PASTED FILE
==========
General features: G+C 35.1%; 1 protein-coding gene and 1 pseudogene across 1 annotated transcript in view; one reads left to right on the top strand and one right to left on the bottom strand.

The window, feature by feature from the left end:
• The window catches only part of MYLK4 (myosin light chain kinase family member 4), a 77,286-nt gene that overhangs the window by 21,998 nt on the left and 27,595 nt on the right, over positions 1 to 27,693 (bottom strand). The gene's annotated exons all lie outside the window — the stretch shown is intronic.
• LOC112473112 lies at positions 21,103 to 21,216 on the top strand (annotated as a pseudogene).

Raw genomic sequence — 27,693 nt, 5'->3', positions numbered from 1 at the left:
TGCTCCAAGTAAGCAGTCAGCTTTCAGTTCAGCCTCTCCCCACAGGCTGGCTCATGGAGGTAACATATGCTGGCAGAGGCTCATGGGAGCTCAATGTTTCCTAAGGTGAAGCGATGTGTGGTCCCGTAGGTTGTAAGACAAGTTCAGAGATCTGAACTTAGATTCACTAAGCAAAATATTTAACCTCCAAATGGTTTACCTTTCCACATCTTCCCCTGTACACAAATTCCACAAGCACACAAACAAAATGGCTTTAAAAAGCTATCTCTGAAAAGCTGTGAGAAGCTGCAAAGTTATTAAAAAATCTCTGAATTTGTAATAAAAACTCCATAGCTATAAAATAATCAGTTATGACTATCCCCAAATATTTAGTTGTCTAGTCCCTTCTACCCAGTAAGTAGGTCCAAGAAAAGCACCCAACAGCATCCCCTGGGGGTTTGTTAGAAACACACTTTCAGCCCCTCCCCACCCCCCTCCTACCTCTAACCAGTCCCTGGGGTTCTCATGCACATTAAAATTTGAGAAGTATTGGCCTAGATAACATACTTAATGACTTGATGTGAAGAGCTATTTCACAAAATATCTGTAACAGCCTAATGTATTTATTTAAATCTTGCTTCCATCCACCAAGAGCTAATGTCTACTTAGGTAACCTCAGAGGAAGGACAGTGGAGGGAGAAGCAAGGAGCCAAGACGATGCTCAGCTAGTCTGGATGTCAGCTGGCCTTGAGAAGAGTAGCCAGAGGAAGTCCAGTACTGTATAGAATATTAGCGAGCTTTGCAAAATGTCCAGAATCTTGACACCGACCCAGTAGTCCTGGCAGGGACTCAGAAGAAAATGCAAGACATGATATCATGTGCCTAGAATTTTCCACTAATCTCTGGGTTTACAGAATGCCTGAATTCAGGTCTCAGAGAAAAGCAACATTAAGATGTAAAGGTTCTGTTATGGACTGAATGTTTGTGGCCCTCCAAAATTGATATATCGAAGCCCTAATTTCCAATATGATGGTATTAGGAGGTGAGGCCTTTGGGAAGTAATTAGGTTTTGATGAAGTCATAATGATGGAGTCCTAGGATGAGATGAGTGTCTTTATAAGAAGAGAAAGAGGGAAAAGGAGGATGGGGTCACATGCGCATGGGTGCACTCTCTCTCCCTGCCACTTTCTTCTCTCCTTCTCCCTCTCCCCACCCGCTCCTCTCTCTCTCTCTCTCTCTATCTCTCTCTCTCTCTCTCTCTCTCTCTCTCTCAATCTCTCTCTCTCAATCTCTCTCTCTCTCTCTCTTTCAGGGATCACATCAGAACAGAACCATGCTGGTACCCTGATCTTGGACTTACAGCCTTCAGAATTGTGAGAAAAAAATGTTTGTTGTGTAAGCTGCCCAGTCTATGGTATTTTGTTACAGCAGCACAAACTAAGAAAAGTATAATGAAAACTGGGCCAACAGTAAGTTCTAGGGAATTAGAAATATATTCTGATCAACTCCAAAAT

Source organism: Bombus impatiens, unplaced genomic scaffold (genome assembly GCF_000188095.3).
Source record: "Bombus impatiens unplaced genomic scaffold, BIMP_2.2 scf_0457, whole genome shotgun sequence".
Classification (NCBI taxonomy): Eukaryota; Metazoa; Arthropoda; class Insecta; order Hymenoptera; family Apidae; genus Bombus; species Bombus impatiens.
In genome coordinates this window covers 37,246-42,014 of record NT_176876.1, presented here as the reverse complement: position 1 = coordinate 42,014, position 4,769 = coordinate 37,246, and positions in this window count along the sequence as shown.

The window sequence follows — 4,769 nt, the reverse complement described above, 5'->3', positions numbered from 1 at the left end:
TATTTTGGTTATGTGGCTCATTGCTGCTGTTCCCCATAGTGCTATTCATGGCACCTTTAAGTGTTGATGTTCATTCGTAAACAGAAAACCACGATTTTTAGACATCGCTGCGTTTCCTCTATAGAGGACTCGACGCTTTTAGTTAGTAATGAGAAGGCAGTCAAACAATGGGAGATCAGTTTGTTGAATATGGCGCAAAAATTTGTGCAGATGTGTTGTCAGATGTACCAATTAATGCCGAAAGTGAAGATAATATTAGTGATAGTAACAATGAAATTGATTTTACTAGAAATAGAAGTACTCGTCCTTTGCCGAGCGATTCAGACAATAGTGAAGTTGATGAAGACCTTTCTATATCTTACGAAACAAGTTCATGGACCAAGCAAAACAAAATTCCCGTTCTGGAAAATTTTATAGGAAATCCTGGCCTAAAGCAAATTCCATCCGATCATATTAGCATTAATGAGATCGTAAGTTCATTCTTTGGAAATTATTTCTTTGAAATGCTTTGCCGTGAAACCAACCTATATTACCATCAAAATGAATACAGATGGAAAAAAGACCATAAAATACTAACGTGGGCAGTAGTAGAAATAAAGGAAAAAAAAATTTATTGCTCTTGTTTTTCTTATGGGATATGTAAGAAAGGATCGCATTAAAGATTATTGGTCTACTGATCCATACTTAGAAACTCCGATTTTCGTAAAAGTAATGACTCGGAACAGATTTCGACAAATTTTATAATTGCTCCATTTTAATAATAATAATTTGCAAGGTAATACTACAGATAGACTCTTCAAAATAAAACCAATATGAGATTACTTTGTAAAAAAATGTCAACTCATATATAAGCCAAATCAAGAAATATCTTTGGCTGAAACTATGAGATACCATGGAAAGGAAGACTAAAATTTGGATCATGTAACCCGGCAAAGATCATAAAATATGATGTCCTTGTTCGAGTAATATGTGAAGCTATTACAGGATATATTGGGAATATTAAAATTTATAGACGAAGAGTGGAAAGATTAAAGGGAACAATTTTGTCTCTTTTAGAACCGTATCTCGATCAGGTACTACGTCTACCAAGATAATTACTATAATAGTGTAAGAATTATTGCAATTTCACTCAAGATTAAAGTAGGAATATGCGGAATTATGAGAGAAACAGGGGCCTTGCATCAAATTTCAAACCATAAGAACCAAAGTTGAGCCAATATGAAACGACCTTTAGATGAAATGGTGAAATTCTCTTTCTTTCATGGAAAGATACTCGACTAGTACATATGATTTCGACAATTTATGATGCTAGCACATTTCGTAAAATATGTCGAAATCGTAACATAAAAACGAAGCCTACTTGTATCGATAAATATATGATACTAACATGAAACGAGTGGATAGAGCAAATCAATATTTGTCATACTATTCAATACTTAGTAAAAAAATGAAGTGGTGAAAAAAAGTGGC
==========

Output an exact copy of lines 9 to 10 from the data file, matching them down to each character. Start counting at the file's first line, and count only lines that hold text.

Classification (NCBI taxonomy): Eukaryota; Metazoa; Arthropoda; class Insecta; order Hymenoptera; family Apidae; genus Bombus; species Bombus impatiens.
In genome coordinates this window covers 37,246-42,014 of record NT_176876.1, presented here as the reverse complement: position 1 = coordinate 42,014, position 4,769 = coordinate 37,246, and positions in this window count along the sequence as shown.